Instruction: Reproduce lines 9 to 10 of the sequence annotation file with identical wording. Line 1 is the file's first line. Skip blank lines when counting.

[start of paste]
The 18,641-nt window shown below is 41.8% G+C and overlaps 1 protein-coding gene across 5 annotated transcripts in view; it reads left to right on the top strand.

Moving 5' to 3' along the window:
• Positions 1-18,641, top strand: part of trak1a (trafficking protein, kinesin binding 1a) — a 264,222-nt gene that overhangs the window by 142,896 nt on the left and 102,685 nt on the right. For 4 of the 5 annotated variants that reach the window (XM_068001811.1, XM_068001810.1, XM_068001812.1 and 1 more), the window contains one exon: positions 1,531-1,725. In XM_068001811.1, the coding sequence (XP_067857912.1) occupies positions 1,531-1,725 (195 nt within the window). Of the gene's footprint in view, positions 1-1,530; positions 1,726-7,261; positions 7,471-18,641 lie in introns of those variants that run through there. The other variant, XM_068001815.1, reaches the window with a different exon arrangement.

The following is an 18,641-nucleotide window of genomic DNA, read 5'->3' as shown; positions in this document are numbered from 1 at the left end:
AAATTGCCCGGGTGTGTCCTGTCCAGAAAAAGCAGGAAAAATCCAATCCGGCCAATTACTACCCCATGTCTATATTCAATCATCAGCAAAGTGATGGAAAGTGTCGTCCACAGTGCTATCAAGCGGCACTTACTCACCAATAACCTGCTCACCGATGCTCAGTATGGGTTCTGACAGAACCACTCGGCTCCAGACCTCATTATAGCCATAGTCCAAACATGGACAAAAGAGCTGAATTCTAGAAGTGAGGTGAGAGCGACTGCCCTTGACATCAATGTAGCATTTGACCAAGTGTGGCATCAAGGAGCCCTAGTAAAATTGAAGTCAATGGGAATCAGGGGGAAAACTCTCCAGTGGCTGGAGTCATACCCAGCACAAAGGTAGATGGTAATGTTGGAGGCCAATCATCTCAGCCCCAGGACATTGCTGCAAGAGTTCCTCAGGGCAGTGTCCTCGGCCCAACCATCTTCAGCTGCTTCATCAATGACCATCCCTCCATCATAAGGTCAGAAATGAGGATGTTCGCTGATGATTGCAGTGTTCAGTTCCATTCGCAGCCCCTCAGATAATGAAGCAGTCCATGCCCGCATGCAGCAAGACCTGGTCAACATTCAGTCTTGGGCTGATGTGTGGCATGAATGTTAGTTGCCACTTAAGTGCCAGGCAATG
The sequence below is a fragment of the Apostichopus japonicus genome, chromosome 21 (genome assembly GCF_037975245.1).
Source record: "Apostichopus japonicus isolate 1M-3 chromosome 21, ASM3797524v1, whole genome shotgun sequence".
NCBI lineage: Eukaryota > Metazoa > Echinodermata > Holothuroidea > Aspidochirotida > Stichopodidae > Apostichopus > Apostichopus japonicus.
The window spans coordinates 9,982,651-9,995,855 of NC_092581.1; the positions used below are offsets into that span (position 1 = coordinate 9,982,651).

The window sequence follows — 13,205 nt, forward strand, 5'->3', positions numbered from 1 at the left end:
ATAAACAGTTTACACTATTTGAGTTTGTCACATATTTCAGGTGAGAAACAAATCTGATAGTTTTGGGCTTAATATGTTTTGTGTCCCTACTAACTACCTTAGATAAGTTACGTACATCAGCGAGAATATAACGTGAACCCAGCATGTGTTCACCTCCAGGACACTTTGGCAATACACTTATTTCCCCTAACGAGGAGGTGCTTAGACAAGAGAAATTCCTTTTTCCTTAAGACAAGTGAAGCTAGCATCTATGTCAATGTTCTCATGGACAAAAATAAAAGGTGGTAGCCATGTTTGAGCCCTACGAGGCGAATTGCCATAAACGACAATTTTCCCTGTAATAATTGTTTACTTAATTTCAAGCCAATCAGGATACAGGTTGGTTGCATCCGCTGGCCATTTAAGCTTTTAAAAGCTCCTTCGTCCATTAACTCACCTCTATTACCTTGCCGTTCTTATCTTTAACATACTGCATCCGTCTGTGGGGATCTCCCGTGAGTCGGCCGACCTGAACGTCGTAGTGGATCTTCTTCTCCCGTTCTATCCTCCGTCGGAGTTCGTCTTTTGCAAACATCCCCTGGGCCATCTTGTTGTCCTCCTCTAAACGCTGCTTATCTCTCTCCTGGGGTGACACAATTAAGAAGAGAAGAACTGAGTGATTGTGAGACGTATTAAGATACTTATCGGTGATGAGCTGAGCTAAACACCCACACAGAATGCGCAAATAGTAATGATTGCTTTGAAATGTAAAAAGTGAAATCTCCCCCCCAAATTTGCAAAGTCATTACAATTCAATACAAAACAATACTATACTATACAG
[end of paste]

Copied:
The window spans coordinates 9,982,651-9,995,855 of NC_092581.1; the positions used below are offsets into that span (position 1 = coordinate 9,982,651).

The window sequence follows — 13,205 nt, forward strand, 5'->3', positions numbered from 1 at the left end: